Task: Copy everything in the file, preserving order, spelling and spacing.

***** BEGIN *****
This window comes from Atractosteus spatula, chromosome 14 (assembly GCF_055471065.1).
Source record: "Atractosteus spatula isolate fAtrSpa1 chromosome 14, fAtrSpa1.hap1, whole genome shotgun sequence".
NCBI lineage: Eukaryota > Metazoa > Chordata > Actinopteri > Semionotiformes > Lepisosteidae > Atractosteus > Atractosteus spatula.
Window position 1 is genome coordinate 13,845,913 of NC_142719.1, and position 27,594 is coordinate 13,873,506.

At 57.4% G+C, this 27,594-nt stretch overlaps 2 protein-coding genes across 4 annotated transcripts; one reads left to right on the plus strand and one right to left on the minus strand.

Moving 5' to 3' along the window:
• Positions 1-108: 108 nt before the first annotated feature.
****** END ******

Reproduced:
This window comes from Atractosteus spatula, chromosome 14 (assembly GCF_055471065.1).
Source record: "Atractosteus spatula isolate fAtrSpa1 chromosome 14, fAtrSpa1.hap1, whole genome shotgun sequence".
NCBI lineage: Eukaryota > Metazoa > Chordata > Actinopteri > Semionotiformes > Lepisosteidae > Atractosteus > Atractosteus spatula.
Window position 1 is genome coordinate 13,845,913 of NC_142719.1, and position 27,594 is coordinate 13,873,506.

At 57.4% G+C, this 27,594-nt stretch overlaps 2 protein-coding genes across 4 annotated transcripts; one reads left to right on the plus strand and one right to left on the minus strand.

Moving 5' to 3' along the window:
• Positions 1-108: 108 nt before the first annotated feature.